The UK’s emergency care crisis will be laid bare this week in a special edition of popular long-running BBC series Ambulance.
The episode will show ambulances queuing outside hospitals, heart attack victims waiting hours for help, and an elderly woman left on the floor of her home for 18 hours after a fall.
Viewers follow paramedics working for the North East Ambulance Service as they face hospitals tackling increasing numbers of casualties and phone operators forced to make decisions about which callers to treat first.
The reports within the 3,200 square miles covered by the North East Ambulance Service, someone calls an ambulance every 35 seconds.
With the first three hours of the shift beginning at the start of the episode, most of the 13 hospitals in the region are at 90 percent capacity.
The show will provide a snapshot of a nationwide issue, with ambulance delays currently at record highs.
An NHS performance summary from the showed ambulance wait times for life-threatening category 1 incidents had increased to 9 minutes and 35 seconds instead of the 7-minute target that was last met in April 2021.
Category 2 incidents for conditions such as heart attacks and strokes have an ambulance wait time of 59 minutes and 7 seconds, and 1 in 10 people have waited longer than 2 hours and 11 minutes for a response.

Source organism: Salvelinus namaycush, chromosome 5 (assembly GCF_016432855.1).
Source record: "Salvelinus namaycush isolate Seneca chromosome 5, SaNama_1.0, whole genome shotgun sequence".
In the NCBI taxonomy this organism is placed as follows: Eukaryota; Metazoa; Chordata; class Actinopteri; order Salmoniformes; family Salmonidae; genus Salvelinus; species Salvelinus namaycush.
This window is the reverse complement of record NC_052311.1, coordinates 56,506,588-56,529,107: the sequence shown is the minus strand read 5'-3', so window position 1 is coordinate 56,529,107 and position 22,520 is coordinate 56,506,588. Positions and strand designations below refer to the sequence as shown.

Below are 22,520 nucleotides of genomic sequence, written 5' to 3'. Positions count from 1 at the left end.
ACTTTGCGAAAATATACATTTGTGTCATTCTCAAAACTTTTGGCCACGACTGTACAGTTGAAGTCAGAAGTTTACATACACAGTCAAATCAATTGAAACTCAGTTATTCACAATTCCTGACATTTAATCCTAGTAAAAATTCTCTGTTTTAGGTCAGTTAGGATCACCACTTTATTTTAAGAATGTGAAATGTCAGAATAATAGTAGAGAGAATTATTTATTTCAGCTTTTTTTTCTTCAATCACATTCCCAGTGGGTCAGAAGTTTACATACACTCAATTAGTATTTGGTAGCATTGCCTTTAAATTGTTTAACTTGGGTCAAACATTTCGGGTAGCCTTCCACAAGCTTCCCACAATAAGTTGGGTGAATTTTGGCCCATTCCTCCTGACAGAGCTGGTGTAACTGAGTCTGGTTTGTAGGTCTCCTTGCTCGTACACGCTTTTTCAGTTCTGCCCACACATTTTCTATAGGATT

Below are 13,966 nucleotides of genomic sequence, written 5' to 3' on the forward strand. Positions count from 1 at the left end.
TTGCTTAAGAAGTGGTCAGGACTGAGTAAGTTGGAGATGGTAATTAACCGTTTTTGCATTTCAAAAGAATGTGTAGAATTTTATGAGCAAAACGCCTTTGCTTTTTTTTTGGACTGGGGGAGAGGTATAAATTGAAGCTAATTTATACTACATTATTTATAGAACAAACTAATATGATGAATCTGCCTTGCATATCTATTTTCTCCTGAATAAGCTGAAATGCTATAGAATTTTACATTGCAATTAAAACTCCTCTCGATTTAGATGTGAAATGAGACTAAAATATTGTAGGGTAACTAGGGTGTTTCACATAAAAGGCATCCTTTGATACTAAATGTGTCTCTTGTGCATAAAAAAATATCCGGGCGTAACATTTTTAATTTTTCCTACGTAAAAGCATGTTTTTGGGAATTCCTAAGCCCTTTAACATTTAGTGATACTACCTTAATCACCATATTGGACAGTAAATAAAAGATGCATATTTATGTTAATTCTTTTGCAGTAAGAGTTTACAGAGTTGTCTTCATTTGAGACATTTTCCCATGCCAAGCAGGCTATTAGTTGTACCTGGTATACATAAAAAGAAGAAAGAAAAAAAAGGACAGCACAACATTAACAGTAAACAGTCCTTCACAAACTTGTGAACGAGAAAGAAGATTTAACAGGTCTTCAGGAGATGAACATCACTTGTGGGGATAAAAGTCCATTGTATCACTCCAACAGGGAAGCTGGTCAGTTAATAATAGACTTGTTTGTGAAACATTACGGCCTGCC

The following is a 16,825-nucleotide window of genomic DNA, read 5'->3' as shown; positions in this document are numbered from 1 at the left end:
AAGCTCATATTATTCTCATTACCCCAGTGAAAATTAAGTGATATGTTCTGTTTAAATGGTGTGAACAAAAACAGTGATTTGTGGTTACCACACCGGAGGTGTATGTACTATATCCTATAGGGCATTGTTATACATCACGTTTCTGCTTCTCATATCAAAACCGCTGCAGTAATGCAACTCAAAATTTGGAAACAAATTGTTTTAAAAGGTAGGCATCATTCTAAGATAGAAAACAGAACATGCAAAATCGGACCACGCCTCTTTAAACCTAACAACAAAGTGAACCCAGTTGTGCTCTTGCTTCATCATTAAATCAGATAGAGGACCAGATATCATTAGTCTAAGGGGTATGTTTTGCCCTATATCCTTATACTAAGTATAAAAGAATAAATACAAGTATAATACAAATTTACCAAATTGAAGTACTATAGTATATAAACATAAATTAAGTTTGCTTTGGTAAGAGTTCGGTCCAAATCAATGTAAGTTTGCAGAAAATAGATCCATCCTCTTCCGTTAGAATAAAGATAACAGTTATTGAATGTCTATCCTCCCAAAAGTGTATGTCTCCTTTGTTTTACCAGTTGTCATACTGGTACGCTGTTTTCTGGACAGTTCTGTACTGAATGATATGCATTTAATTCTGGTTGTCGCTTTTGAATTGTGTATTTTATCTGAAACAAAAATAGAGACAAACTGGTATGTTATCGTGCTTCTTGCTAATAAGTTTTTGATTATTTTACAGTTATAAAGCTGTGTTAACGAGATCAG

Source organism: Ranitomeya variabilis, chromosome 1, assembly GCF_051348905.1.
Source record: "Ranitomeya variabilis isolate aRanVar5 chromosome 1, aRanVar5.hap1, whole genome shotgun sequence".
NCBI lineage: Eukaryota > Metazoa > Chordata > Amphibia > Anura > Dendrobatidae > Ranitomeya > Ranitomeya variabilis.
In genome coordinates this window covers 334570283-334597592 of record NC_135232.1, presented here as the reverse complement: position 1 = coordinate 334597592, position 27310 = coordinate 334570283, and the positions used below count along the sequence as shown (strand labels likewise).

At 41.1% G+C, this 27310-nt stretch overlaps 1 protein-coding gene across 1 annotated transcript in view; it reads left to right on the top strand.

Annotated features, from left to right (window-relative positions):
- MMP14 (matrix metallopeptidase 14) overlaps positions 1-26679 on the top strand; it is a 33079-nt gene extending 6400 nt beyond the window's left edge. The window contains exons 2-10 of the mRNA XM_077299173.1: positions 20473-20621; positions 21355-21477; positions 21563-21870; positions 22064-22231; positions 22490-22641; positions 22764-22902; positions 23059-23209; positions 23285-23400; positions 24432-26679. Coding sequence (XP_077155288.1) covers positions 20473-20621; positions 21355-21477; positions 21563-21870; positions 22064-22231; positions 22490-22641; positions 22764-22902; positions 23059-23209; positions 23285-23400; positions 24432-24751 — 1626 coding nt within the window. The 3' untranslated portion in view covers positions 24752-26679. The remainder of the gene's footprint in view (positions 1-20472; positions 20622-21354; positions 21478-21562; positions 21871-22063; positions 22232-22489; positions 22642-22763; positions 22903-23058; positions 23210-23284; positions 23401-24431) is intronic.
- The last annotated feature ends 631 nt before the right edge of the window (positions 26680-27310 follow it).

The same report showed that in July 2022, 29% of people attending A&E spent more than four hours from arrival to admission, transfer or discharge compared to 14% of patients in July 2019.
MPs have said the NHS faced the ‘greatest workforce crisis’ in history – putting safety at ‘serious risk’.
A study put together by MPs from the cross-party Health and Social Care Committee revealed there is a shortage of 12,000 hospital doctors, and more than 50,000 nurses and midwives.
It goes on to say: ‘In the face of this, the government has shown a marked reluctance to act decisively.
‘The workforce plan promised in the spring has not yet been published and will be a “framework” with no numbers, which we are told could potentially follow in yet another report later this year.’
The study predicts an extra 475,000 jobs will be needed in health and an extra 490,000 jobs in social care by the early part of the next decade in order to ease the strain.
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